All Eyes on Gingrich in Wake of His Call for a Commission on the Gold Standard

All eyes at the debate tonight will be on the former speaker of the House, and current president aspirant, who this week dramatically moved the political discourse by calling for a new Gold Commission.

Mr. Gingrich is no stranger to gold. He was one of the seven cosponsors of Jack Kemp’s 1984 Gold Standard Act. A gold commission is an astute way of easing into a subject that every candidate fears might put them into a thicket of technicalities over their heads. Even Rep. Ron Paul, well associated with the issue, is curiously standoffish in campaigning on it, concentrating on closing military bases and auditing the Fed.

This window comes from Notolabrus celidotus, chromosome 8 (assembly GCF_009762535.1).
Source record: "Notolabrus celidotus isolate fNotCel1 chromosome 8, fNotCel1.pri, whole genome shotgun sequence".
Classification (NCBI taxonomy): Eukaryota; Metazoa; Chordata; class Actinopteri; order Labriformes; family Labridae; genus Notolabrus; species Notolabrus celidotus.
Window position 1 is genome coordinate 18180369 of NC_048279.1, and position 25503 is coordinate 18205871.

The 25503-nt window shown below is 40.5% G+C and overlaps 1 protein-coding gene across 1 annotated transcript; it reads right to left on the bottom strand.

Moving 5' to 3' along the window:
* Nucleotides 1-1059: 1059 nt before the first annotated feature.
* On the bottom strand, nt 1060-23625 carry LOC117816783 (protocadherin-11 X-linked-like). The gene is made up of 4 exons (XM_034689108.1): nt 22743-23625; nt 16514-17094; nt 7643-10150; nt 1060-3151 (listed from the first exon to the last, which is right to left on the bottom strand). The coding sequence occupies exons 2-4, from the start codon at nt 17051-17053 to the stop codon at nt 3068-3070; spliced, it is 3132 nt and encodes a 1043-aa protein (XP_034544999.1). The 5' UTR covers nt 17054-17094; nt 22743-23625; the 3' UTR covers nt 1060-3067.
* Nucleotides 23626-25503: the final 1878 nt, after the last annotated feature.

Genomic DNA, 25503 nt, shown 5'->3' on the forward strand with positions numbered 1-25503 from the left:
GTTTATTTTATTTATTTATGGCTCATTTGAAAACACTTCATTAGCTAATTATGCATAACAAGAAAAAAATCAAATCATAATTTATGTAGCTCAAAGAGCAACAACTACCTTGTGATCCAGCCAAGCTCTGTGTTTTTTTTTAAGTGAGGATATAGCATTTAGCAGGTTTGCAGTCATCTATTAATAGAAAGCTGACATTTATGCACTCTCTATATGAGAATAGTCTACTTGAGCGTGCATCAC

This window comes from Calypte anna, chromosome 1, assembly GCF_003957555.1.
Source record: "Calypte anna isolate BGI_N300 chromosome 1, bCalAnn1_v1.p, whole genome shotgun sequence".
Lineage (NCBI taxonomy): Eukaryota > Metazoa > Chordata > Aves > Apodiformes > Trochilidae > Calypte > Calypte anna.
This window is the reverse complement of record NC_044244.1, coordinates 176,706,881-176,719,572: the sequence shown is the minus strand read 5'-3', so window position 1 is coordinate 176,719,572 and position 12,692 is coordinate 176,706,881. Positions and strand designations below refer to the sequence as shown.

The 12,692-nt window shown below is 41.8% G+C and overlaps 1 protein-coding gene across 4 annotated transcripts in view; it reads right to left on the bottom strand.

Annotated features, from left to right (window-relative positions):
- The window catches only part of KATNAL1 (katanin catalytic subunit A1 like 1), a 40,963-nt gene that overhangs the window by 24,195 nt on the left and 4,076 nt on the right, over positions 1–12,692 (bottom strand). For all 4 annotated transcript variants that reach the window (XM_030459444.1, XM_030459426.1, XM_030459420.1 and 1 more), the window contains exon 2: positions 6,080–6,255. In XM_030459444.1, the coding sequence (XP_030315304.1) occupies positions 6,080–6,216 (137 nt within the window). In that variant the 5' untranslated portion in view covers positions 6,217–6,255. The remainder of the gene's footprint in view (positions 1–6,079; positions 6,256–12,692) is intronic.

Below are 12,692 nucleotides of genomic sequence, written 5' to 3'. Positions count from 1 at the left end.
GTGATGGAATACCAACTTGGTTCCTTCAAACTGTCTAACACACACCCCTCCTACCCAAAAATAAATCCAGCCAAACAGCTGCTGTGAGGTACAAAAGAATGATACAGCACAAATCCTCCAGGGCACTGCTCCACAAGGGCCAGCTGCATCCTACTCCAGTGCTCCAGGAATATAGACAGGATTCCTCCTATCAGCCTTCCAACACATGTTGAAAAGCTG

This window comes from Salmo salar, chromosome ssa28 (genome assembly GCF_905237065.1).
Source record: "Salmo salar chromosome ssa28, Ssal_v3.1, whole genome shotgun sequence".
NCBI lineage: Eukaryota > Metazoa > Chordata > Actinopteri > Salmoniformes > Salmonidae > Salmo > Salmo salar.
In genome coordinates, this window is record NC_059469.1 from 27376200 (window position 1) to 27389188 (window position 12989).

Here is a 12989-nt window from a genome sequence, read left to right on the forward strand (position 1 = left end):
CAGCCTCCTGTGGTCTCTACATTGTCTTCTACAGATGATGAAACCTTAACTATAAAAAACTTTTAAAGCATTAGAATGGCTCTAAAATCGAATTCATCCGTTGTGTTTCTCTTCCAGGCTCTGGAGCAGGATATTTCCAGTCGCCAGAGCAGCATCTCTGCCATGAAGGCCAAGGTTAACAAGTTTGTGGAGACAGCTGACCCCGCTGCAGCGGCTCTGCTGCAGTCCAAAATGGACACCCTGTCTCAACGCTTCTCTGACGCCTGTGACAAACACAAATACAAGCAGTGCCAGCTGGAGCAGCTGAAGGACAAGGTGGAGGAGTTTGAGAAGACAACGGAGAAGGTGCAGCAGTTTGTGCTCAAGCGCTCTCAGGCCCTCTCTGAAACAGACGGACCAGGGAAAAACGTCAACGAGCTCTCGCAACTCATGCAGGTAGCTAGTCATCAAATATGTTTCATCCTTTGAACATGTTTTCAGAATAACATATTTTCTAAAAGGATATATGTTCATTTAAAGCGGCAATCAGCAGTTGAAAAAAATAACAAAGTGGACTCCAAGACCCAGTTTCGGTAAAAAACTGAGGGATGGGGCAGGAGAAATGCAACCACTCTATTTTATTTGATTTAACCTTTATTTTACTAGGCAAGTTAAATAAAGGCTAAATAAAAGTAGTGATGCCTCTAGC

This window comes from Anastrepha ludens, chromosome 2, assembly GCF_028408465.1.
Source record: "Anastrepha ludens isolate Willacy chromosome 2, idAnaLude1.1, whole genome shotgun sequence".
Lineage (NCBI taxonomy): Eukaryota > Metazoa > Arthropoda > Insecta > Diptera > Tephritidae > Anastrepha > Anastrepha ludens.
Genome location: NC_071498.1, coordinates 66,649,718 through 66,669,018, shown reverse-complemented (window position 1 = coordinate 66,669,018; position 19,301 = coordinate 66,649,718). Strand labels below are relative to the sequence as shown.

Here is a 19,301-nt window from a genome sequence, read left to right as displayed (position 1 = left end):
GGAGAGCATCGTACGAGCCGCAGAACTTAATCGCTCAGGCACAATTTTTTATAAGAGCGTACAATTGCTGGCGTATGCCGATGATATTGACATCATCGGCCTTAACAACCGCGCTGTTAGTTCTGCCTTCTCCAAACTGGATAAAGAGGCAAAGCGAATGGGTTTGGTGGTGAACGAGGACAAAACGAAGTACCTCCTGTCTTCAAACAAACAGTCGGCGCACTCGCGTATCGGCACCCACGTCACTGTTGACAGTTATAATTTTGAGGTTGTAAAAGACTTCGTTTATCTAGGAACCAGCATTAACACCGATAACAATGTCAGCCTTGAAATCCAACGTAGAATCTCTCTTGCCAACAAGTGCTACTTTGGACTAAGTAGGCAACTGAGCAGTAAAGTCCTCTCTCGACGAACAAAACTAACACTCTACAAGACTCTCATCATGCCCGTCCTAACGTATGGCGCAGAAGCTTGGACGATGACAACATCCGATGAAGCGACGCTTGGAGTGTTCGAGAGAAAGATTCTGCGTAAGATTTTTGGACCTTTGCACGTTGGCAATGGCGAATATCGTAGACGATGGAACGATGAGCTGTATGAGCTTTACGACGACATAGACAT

Perhaps this diffidence stems from the fact that Dr. Paul’s preference — competing currencies — is so radical, drawing a wall of separation between money and state. That’s a great system, favored late in his career by Friedrich Hayek, but it’s not exactly what the Founders of America had in mind. They understood money as a specified number of grains of silver or gold.

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